Punchline preachers stand up for Jesus

First published 12th February 2015

Clergy from across the South West took part in a special, one-day comedy workshop at the Christian Resources Exhibition in Exeter. Among these was Revd John Monaghan, Curate at Malmesbury Abbey.

John says, I trained as a physiotherapist, married an Anglican minister and then became one myself two years ago. There's a lot more colourful rhetoric and humour in the Bible than most give credit for, and for good reason. Humour is a wonderful tool in communicating any message, and as preachers and communicators of the Bible, its something we should be developing as part of our craft.

I'm not particularly good at stand-up, but I do love trying to make people laugh, and loved the opportunity to be able to learn a few tricks of

John Monaghan performs in Malmesbury Abbey's annual skate park

John Monaghan performs in Malmesbury Abbey's annual skate park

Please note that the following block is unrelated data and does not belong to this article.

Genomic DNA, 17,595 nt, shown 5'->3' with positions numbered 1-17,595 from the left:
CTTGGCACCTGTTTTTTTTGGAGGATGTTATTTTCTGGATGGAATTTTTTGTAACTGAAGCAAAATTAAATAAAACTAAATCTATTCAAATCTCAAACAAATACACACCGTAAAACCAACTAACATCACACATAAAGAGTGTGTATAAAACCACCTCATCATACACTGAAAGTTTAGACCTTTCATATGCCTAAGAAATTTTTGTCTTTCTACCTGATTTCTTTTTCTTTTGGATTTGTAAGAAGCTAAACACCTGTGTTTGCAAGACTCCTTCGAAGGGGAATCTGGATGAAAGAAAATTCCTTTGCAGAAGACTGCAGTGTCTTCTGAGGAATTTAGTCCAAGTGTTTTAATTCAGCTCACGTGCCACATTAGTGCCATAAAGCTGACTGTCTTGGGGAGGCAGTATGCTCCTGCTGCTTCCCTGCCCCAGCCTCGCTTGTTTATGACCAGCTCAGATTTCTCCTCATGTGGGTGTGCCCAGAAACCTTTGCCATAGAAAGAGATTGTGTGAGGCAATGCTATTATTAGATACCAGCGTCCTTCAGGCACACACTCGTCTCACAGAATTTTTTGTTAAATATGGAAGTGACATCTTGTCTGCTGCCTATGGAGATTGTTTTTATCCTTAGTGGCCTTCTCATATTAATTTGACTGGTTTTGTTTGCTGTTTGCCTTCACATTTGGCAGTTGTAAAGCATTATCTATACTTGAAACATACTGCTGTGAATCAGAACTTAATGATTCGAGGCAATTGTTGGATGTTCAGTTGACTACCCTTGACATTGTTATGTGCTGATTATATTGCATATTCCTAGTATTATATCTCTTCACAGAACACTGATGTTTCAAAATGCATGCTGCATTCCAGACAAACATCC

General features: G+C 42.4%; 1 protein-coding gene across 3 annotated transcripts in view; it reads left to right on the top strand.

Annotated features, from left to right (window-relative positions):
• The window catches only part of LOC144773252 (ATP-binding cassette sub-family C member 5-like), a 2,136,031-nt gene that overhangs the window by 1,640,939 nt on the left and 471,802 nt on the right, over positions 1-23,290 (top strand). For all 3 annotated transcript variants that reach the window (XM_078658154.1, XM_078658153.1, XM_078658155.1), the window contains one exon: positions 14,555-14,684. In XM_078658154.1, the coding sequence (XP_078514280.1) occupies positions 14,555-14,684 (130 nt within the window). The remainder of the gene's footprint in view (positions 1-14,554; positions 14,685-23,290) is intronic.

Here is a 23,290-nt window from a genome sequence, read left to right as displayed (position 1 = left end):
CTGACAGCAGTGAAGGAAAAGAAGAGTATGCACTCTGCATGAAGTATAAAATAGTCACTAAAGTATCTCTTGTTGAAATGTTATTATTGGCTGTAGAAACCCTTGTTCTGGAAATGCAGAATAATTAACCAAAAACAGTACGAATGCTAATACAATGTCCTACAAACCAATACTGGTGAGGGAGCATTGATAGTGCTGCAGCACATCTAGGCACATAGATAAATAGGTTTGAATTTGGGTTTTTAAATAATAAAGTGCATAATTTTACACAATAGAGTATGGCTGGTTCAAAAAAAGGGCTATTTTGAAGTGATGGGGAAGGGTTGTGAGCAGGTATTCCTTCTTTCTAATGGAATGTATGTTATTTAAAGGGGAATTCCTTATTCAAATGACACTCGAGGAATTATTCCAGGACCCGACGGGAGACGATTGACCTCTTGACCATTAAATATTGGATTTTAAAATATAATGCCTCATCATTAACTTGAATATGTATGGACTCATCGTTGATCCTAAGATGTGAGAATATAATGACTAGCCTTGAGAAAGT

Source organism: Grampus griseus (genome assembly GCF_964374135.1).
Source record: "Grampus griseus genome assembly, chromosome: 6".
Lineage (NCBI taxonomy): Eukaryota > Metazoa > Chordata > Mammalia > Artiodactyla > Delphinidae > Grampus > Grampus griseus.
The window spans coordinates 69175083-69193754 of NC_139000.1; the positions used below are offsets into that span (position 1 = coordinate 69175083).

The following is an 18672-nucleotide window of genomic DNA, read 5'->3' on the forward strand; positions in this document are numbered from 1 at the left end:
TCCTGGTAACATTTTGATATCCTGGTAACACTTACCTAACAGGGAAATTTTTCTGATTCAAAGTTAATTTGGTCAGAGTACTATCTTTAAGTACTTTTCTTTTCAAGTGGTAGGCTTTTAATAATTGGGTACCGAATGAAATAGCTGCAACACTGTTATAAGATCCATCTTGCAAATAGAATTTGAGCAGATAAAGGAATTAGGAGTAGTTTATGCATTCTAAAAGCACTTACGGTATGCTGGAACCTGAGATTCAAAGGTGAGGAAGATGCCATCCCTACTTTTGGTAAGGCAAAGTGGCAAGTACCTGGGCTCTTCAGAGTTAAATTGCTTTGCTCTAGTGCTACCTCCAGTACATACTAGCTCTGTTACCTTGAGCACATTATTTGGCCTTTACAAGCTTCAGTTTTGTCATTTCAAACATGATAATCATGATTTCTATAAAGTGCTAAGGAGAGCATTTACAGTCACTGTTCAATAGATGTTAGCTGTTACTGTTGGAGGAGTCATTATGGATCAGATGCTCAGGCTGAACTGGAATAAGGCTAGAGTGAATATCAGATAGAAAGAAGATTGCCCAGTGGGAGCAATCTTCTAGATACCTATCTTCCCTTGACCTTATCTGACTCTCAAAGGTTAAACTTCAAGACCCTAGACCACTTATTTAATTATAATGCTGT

John talked about his experience at the comedy workshop on BBC Wiltshire this week and you can listen to his interview with Simeon Courtie via iPlayer (1 hour 9 minutes in) until 13 March.

In his BBC Wiltshire interview, John says, The workshop was a great laugh. A professional comedian, Bentley Browning, was with us for the day and took us through the various aspects of a comedy routine. It wasnt about using one-liners or using other peoples jokes from the internet, it was more about looking at our own material, our sermons, and using a few really simple techniques to make the message a bit more fun, less boring and more memorable.

Humour is an effective and powerful tool in any sphere of life, and particularly in sharing the Christian message. Were not just trying to tap into peoples minds; were trying to appeal to emotions. Sociologists long ago proved that people make decisions and are most motivated, not just based on information, but by how they feel and how theyre made to feel. Its not about manipulation but tapping into who they really are.

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